Ultimately, the UAE’s continued occupation of south Yemen and its empowerment of nonstate militias will only further contribute to the fragmentation of the Yemeni state, undermining the prospect of a unified postwar Yemen. While it’s not for non-Yemeni pundits, including myself, to decide what the future of Yemen looks like, one fact remains clear: Arming militias and profiting from the chaos of the civil war does nothing to create peace in Yemen. As Yemeni journalist Alkhatab Alrawhani has noted, ending the UAE’s financing and arming of nonstate groups in the south is critical to getting Yemen’s peace process back on track.

Separate and apart from the UAE’s involvement in Yemen’s civil war, the Emirati government also participates in the United States’ counterterrorism campaign in Yemen, which has been ongoing since 2002. And the UAE’s track record in that war is all the more worrisome.

In Washington, the UAE has a perceived status as a critical and irreplaceable counterterrorism partner. Indeed, former Defense Secretary James Mattis and pundits alike have fondly referred to the UAE as “Little Sparta,” highlighting its investment in military spending, hardware, and building bases throughout the Gulf and the Horn of Africa. Yet the view that the UAE is the ideal partner to hand over regional counterterrorism operations to as the U.S. seeks to increasingly work “by, with, and through” partner forces is overly rosy and naïve at best.

Despite a veneer of successful counterterrorism operations in Yemen, the reality is more sinister. In-depth investigations have documented the “success” of UAE counterterrorism operations in Yemen as reliant on working with, paying off, and recruiting al-Qaeda–linked militants into its fight against the Houthis in Yemen. In its arming of Yemeni Salafi militias, it has armed brigades under the authority of Abu al-Abbas, a militia commander sanctioned by the Treasury Department in 2017 for connections to al-Qaeda in the Arabian Peninsula and ISIS (and who still receives Emirati support). To any impartial observer, these actions serve to empower, rather than undermine, groups like AQAP.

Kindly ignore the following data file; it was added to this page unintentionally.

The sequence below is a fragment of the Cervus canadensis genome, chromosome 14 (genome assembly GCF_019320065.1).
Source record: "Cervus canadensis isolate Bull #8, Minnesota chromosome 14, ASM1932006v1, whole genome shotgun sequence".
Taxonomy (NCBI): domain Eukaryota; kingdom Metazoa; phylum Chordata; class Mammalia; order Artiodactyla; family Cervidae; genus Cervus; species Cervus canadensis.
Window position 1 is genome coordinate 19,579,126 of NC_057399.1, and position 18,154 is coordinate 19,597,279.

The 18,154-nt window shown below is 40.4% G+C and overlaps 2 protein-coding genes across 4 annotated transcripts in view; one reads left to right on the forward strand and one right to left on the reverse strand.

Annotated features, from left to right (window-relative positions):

The viability of the UAE as a force that can disrupt and undermine violent groups that perpetrate terrorism is further called into question by its track record of torture. For years, the UAE and the Yemeni forces it supports have run secret detention centers in south Yemen for counterterrorism “suspects.” In its secret prison networks, the UAE and affiliated forces’ detention and interrogation practices include mass arbitrary detention, forced disappearances, torture, and rampant sexual abuse of hundreds of Yemeni men—many of whom have no ties to al-Qaeda or the self-described Islamic State, according to their families. Given the fact that torture fuels, rather than reduces, the appeal of violent groups that perpetrate terrorism, is the UAE really a credible counterterrorism “partner”?

Unfortunately, the UAE’s practices in Yemen are not new or even isolated to Yemen, but instead an export of its domestic practices meant to prevent dissent and maintain the monarchy’s grip on power at home and in the region. It has armed nonstate groups and intervened in Libya against the U.N. (and U.S.)-backed government in favor of a former Qaddafi-allied strongman who seeks an authoritarian state and models himself on ruthless Egyptian dictator Abdel Fattah el-Sisi. The Emirates’ Crown Prince and de facto ruler Mohammed bin Zayed serves as a model for Saudi Crown Prince Mohammed bin Salman. He also played a pivotal role in the ongoing blockade of the neighboring Gulf state of Qatar. The Emirati government has repeatedly sought to hack dissidents, journalists, and political foes, and has even gone so far as to hire American ex–National Security Agency operatives to carry out hacking operations against these political and journalist targets.

And that’s to say nothing of the foreign influence campaign it waged in 2016 to infiltrate the Trump campaign, which is the subject of at least three ongoing FBI counterintelligence investigations. With all attention on Russia, the UAE’s ongoing marionetting of the Trump administration worryingly continues to largely fly under the radar.

Yet, despite this litany of abuses that serve to destabilize the region—and undermine the U.S. political system and U.S. national-security interests—most policymakers in Washington are blissfully unaware of how the UAE operates. Thus far, the Emirates’ massive lobbying and public-relations machine, orchestrated by UAE ambassador to Washington Yousef Al Otaiba, has largely shielded the Emirates from scrutiny. Like the rollout of their purported withdrawal from Yemen on the Post’s editorial page, the UAE and its PR teams have become skilled in constructing narratives that increase their power and hide their role in fomenting regional violence, death, and destruction.

While the United States’ relationship with Saudi Arabia is in desperate need of a revamp, failing to question the wisdom of the current U.S. alliance with the UAE will lead to a self-fulfilling prophecy where U.S. regional policy is outsourced to a volatile and destructive country that acts more like a fox in the henhouse than a viable partner for building regional peace and security.